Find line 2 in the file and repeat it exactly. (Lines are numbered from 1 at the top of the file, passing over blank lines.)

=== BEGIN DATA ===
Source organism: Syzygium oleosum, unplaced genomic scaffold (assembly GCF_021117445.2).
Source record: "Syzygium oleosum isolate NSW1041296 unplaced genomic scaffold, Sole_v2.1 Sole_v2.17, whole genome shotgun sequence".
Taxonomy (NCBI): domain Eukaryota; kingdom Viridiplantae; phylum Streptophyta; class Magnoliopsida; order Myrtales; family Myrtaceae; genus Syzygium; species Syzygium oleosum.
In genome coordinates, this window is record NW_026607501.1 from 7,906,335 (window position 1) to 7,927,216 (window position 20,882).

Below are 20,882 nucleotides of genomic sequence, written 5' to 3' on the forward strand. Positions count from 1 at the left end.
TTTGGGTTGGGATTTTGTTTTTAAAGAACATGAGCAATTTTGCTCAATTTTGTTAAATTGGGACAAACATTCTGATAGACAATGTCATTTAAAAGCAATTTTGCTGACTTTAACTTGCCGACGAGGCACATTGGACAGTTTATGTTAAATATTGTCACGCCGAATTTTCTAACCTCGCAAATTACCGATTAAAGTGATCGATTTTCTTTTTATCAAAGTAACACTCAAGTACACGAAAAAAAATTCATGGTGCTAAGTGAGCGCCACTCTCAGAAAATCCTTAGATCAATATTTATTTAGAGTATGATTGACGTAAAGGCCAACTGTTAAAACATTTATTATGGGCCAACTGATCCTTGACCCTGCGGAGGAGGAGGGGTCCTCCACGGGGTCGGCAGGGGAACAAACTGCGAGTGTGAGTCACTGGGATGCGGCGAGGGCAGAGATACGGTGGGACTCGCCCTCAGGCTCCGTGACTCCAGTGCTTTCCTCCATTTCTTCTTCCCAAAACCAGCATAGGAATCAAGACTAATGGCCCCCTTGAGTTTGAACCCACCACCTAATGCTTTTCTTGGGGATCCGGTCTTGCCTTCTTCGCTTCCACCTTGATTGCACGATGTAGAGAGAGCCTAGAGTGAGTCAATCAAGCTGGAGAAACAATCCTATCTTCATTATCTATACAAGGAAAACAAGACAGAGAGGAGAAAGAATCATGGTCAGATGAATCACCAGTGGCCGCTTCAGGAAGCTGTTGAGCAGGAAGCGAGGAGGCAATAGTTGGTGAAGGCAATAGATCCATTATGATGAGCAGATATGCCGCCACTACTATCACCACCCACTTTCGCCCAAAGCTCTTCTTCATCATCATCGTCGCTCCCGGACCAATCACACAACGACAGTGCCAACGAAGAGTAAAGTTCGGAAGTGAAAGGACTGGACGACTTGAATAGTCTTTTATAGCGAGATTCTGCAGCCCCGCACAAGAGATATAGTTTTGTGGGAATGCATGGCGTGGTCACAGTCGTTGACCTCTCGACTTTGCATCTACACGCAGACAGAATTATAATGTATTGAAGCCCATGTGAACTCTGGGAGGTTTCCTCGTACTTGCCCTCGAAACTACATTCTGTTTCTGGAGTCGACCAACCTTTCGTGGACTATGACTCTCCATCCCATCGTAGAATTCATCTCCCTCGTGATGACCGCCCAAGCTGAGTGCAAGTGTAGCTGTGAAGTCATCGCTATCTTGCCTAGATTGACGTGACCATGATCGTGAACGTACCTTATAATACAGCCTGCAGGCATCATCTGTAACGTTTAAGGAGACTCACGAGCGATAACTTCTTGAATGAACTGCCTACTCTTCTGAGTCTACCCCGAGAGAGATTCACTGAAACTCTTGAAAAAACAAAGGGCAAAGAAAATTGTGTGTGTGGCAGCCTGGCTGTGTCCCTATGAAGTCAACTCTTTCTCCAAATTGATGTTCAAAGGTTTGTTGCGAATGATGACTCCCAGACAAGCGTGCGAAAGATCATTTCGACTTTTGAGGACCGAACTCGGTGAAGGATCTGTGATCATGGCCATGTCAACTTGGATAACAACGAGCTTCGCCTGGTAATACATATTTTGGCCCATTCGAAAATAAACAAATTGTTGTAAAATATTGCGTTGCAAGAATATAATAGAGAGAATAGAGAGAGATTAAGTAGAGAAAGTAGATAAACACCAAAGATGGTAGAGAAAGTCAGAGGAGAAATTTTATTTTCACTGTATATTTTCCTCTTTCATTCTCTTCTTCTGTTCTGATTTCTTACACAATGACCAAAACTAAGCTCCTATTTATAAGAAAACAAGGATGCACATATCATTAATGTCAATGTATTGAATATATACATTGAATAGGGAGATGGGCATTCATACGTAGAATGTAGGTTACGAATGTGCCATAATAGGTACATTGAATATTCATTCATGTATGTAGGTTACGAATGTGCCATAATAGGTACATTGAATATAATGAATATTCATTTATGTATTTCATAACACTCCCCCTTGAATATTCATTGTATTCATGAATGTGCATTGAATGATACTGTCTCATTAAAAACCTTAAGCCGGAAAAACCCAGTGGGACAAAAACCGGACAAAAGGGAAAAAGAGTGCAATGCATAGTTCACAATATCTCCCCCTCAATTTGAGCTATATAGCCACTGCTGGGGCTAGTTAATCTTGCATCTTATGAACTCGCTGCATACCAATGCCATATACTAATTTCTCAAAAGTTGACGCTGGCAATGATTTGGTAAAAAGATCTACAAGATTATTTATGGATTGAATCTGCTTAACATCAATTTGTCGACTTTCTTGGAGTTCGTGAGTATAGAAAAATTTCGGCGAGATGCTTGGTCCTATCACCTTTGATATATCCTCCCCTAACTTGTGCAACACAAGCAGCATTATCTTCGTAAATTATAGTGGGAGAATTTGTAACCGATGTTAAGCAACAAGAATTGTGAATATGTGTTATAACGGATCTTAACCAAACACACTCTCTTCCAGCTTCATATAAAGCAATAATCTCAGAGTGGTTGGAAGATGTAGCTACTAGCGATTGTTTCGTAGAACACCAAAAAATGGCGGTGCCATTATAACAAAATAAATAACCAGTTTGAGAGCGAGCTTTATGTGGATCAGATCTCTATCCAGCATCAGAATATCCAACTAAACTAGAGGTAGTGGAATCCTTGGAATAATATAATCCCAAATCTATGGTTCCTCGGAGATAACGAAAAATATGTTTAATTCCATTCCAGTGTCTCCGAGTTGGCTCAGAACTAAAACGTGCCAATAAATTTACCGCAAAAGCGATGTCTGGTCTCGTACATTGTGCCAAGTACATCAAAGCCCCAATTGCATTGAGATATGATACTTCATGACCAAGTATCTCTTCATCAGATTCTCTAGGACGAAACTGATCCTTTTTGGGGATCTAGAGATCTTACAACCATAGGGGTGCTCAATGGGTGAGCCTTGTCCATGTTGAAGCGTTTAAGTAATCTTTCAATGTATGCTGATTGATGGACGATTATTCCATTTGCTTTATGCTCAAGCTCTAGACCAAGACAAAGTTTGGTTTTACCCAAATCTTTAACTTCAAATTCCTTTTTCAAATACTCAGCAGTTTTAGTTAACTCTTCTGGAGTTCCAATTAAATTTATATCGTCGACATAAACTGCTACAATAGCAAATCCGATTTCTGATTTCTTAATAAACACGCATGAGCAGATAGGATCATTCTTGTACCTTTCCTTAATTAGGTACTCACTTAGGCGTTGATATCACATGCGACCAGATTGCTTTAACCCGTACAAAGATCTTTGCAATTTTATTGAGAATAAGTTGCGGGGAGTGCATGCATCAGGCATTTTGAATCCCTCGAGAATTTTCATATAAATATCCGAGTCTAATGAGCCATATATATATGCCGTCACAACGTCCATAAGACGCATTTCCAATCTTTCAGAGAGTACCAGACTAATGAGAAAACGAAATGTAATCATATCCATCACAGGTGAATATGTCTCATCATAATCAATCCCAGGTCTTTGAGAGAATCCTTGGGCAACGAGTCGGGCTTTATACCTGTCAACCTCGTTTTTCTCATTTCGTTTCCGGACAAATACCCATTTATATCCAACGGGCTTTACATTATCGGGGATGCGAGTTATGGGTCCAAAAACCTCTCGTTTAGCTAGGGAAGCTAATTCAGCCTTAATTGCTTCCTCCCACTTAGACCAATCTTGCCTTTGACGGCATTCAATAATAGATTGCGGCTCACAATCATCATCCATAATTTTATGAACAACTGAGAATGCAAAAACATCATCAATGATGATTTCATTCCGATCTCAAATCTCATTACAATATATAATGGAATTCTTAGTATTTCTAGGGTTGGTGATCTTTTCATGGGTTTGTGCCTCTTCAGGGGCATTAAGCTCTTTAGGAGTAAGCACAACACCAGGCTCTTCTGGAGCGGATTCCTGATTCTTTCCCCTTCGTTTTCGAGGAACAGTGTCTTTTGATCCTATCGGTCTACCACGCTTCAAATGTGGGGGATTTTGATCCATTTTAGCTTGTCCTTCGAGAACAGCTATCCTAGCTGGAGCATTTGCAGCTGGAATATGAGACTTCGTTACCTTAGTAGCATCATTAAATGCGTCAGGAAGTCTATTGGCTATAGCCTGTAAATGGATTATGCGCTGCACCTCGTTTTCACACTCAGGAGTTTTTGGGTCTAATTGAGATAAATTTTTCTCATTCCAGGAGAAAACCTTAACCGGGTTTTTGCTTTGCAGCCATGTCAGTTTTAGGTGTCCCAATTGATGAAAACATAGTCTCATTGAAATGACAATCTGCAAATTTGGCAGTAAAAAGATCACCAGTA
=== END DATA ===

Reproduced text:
Source record: "Syzygium oleosum isolate NSW1041296 unplaced genomic scaffold, Sole_v2.1 Sole_v2.17, whole genome shotgun sequence".